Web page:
Weyes Blood, “Front Row Seat to Earth”

Weyes Bloodweyes_blood-2016-front_row_seat_to_earth
Front Row Seat to Earth

Somewhere between the mystical spirituality of Patti Smith and the ethereal lightness of Kate Bush is where you’ll find New York’s Natalie Mering, better known in musical spheres as Weyes Blood. Although she’s collaborated with Ariel Pink and Jackie-O Motherfucker in the past, she’s been establishing herself as a truly intriguing and exciting musical talent in her own right. Her latest album, Front Row Seat to Earth, confirms that, as well as her place in the in-betweens—these nine songs straddle the world we inhabit and the marvels we imagine beyond it. As such, intensely personal songs take on an elevated status that transcends Mering’s own emotions and experiences.

Take opening track “Diary,” for instance. In turns dark and operatic, yet also brimming with hope and wonder, its lilting piano-led melody is bolstered by a rich and deep production that elevates it beyond the realm of earthly things into another dimensional sphere. At the same time, Mering’s haunted, fragile vocals keep things within the sphere of human emotion. That same opposition occurs throughout these songs, whether in the dreamy melancholy of “Used to Be,” the alien longing of “Can’t Go Home,” or the graceful “Away Above”—except on the final track, “Front Row Seat,” a dramatic, cinematic instrumental that’s almost Lynchian in nature and which, in just under two minutes, amplifies and emphasizes the otherworldly nature of this album.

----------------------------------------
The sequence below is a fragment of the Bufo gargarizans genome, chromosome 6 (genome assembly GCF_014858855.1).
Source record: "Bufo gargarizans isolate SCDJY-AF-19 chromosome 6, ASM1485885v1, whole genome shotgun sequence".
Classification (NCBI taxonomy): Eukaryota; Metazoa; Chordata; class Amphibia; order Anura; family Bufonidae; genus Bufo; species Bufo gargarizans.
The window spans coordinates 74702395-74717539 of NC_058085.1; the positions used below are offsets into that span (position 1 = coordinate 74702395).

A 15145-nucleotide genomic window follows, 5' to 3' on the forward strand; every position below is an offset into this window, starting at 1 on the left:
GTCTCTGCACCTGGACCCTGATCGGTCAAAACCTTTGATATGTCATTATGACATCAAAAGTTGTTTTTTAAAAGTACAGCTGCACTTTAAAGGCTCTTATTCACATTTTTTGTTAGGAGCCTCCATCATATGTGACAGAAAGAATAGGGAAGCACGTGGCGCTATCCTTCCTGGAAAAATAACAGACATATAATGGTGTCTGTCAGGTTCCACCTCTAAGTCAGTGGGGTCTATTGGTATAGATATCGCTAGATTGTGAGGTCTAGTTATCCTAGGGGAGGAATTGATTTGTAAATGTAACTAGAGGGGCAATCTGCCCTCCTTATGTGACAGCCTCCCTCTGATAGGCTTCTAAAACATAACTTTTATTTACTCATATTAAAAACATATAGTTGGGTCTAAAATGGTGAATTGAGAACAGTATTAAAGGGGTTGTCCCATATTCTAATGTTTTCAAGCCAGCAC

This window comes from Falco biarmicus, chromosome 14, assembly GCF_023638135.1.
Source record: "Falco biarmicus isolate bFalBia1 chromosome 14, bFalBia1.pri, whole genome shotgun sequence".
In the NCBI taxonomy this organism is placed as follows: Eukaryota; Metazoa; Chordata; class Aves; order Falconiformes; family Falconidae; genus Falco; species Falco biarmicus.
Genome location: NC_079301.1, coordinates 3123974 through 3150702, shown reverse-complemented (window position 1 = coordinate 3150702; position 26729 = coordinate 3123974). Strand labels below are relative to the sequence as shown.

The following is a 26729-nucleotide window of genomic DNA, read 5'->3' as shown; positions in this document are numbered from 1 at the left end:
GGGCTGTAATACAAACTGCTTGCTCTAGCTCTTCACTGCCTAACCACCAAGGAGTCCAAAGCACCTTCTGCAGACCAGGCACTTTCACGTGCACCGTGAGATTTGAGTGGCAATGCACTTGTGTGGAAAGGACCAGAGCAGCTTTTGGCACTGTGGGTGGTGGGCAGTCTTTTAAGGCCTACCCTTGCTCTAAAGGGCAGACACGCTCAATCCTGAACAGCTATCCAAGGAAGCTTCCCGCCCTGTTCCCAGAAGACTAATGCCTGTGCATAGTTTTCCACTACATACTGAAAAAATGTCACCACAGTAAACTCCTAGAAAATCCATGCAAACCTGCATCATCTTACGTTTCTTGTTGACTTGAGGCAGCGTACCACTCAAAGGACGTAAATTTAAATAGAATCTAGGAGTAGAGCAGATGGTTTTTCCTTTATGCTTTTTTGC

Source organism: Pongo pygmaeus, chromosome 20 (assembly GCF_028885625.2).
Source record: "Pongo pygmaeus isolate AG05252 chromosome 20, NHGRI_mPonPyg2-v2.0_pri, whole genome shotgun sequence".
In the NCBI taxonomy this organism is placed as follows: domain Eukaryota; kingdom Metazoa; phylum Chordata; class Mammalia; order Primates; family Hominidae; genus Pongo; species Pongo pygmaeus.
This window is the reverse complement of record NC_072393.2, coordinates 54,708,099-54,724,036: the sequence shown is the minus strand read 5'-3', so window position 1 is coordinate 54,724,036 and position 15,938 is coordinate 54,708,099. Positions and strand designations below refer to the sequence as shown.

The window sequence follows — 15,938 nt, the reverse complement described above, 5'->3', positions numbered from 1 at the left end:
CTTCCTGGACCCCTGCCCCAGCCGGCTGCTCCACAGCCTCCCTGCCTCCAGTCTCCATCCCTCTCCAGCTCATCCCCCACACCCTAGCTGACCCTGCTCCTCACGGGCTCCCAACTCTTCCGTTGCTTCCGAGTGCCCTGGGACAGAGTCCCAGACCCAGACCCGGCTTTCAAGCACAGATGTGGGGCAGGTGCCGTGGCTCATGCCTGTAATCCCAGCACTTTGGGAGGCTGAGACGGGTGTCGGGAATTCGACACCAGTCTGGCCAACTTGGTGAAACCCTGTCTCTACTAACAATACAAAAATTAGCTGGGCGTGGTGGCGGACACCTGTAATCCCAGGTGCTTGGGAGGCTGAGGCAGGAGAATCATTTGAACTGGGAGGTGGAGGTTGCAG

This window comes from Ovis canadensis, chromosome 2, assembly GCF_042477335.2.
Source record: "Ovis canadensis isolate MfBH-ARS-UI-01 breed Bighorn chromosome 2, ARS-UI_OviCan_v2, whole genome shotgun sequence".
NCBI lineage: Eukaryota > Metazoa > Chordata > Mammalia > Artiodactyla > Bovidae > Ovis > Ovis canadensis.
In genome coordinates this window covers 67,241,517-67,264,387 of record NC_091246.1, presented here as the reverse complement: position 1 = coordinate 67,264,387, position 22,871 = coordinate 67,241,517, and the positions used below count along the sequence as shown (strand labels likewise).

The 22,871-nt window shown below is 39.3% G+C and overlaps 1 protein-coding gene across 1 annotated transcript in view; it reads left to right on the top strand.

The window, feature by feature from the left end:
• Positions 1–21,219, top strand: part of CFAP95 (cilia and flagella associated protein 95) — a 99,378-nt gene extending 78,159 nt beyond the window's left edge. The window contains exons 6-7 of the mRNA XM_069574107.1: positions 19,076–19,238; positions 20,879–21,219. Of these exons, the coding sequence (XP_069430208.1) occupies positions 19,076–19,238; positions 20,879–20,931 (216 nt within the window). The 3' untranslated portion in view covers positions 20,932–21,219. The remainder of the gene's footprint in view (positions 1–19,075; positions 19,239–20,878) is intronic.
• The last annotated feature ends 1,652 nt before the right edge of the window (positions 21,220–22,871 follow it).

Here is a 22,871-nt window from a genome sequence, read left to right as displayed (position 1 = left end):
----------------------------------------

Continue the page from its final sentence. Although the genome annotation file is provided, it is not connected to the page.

To that extent, Front Row Seat to Earth serves as something of a statement about humankind, one made both from deep within our hearts and from an outside perspective. It’s at once strange and familiar, an unsettling yet unsurprising take on the world as we know it that merges romanticism with dystopia and deepens our understanding of our place here, if not our purpose. It’s a record that bridges the divide between the past and the future, but still isn’t really to be found in the present. 


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